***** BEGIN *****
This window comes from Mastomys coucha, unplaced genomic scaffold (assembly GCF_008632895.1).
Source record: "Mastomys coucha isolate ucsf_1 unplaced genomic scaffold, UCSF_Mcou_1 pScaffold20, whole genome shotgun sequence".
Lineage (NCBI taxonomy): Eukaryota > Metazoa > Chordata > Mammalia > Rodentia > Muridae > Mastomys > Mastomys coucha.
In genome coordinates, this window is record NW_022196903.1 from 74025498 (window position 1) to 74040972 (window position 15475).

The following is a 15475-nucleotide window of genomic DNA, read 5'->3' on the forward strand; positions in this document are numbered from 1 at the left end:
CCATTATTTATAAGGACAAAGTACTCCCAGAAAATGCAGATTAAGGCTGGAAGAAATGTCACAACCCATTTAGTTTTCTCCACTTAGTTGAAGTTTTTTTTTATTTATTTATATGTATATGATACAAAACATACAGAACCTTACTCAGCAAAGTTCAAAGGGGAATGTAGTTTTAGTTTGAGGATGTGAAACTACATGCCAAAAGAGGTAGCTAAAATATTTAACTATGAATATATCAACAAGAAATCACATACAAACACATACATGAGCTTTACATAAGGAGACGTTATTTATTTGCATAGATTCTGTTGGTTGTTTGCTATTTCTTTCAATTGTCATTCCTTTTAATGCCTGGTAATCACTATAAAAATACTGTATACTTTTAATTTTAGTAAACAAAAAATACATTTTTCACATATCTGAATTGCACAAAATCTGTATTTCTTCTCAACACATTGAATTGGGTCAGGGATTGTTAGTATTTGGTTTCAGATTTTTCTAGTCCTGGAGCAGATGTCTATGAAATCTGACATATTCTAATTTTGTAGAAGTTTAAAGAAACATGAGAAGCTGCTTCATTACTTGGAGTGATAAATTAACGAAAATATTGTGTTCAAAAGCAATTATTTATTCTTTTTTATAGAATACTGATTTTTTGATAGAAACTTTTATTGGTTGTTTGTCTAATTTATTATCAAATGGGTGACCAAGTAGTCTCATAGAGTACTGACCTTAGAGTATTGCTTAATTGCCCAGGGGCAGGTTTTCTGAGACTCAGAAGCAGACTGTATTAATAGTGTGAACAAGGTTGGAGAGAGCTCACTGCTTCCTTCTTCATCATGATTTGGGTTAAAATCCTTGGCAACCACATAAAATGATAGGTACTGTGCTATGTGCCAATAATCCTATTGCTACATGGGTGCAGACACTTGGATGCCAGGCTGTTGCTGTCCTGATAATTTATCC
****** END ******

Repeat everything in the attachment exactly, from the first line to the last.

This window comes from Mastomys coucha, unplaced genomic scaffold (assembly GCF_008632895.1).
Source record: "Mastomys coucha isolate ucsf_1 unplaced genomic scaffold, UCSF_Mcou_1 pScaffold20, whole genome shotgun sequence".
Lineage (NCBI taxonomy): Eukaryota > Metazoa > Chordata > Mammalia > Rodentia > Muridae > Mastomys > Mastomys coucha.
In genome coordinates, this window is record NW_022196903.1 from 74025498 (window position 1) to 74040972 (window position 15475).

The following is a 15475-nucleotide window of genomic DNA, read 5'->3' on the forward strand; positions in this document are numbered from 1 at the left end:
CCATTATTTATAAGGACAAAGTACTCCCAGAAAATGCAGATTAAGGCTGGAAGAAATGTCACAACCCATTTAGTTTTCTCCACTTAGTTGAAGTTTTTTTTTATTTATTTATATGTATATGATACAAAACATACAGAACCTTACTCAGCAAAGTTCAAAGGGGAATGTAGTTTTAGTTTGAGGATGTGAAACTACATGCCAAAAGAGGTAGCTAAAATATTTAACTATGAATATATCAACAAGAAATCACATACAAACACATACATGAGCTTTACATAAGGAGACGTTATTTATTTGCATAGATTCTGTTGGTTGTTTGCTATTTCTTTCAATTGTCATTCCTTTTAATGCCTGGTAATCACTATAAAAATACTGTATACTTTTAATTTTAGTAAACAAAAAATACATTTTTCACATATCTGAATTGCACAAAATCTGTATTTCTTCTCAACACATTGAATTGGGTCAGGGATTGTTAGTATTTGGTTTCAGATTTTTCTAGTCCTGGAGCAGATGTCTATGAAATCTGACATATTCTAATTTTGTAGAAGTTTAAAGAAACATGAGAAGCTGCTTCATTACTTGGAGTGATAAATTAACGAAAATATTGTGTTCAAAAGCAATTATTTATTCTTTTTTATAGAATACTGATTTTTTGATAGAAACTTTTATTGGTTGTTTGTCTAATTTATTATCAAATGGGTGACCAAGTAGTCTCATAGAGTACTGACCTTAGAGTATTGCTTAATTGCCCAGGGGCAGGTTTTCTGAGACTCAGAAGCAGACTGTATTAATAGTGTGAACAAGGTTGGAGAGAGCTCACTGCTTCCTTCTTCATCATGATTTGGGTTAAAATCCTTGGCAACCACATAAAATGATAGGTACTGTGCTATGTGCCAATAATCCTATTGCTACATGGGTGCAGACACTTGGATGCCAGGCTGTTGCTGTCCTGATAATTTATCC